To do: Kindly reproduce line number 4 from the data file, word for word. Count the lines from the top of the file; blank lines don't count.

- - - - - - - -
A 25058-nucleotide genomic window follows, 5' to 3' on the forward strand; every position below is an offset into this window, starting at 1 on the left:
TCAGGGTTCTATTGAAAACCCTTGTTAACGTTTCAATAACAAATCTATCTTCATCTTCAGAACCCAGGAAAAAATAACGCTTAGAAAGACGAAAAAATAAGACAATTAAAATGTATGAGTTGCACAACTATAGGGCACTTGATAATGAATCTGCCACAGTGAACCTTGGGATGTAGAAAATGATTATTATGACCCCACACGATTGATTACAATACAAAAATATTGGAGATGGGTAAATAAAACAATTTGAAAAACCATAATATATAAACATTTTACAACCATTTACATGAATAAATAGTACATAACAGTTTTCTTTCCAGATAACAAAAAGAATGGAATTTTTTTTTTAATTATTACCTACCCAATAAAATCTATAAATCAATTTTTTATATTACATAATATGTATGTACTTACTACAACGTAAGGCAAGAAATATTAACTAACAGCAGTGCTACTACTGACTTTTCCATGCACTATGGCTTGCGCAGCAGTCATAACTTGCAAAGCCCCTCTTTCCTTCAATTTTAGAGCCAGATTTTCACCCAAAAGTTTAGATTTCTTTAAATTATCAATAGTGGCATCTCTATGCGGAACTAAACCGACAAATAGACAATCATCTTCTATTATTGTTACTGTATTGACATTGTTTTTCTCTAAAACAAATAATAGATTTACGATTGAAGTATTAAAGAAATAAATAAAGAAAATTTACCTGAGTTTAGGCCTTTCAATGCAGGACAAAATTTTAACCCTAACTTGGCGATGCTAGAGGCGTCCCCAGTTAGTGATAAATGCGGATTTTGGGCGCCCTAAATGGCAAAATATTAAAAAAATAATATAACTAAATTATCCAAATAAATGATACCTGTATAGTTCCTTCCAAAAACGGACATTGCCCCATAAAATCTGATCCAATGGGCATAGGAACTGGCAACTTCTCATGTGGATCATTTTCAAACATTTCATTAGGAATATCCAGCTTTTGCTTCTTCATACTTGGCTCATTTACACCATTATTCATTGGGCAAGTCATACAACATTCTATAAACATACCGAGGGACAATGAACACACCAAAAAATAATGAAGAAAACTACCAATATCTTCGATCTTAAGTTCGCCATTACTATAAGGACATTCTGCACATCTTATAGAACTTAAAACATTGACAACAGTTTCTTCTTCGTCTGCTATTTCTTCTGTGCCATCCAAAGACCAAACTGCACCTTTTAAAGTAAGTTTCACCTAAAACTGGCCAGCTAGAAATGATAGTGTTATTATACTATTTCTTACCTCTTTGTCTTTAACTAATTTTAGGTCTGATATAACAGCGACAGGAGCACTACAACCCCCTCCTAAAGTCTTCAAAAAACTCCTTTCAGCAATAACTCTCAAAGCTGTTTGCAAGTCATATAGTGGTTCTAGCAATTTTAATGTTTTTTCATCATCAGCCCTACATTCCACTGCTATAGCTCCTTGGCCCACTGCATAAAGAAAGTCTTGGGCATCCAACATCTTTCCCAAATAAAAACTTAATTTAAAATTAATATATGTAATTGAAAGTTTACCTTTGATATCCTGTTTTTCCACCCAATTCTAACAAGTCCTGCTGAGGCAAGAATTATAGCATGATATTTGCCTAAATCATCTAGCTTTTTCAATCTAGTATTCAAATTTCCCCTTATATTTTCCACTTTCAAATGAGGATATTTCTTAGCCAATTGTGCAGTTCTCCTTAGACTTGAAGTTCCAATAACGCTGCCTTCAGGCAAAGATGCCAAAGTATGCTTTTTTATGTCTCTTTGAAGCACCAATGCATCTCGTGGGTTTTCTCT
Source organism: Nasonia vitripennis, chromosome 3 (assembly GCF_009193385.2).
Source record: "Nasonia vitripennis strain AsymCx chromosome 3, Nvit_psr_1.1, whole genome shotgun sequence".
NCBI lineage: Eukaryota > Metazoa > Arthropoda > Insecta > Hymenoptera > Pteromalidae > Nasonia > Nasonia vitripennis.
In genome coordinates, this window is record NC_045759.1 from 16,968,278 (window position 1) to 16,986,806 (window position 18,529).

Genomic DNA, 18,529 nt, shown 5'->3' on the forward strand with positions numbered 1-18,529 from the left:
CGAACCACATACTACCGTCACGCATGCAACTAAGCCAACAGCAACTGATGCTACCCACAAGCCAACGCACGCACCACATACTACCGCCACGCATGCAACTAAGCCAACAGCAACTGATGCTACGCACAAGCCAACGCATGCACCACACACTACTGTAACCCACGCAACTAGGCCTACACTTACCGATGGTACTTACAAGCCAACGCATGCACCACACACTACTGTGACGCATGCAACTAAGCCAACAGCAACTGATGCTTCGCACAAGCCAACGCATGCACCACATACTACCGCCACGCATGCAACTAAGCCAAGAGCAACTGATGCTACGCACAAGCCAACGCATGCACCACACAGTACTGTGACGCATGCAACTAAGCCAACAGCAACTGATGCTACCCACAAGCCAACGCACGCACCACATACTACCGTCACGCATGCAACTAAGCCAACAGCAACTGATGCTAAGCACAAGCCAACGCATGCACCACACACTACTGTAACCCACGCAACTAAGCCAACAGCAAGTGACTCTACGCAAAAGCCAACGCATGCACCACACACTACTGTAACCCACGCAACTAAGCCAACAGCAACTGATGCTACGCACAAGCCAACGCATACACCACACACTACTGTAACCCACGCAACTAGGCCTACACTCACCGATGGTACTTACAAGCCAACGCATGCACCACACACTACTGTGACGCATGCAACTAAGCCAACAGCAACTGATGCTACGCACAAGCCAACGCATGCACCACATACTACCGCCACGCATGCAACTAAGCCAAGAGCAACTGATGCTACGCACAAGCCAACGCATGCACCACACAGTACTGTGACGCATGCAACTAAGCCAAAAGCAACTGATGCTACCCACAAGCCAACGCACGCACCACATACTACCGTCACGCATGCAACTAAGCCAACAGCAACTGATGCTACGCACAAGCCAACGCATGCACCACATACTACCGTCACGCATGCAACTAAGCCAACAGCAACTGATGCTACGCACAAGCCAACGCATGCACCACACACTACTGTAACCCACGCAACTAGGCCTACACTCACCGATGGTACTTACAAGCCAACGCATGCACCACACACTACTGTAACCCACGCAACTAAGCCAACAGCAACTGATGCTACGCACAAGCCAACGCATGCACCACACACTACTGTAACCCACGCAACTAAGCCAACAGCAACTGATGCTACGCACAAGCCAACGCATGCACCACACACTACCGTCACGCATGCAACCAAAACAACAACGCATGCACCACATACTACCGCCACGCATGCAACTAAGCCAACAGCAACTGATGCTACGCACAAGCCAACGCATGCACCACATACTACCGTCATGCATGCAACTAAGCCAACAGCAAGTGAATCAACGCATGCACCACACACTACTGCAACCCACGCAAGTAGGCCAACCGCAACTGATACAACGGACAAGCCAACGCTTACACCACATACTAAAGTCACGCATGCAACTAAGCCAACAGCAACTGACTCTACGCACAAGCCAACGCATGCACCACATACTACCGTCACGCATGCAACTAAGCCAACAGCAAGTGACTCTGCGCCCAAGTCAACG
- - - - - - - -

Source record: "Nasonia vitripennis strain AsymCx chromosome 3, Nvit_psr_1.1, whole genome shotgun sequence".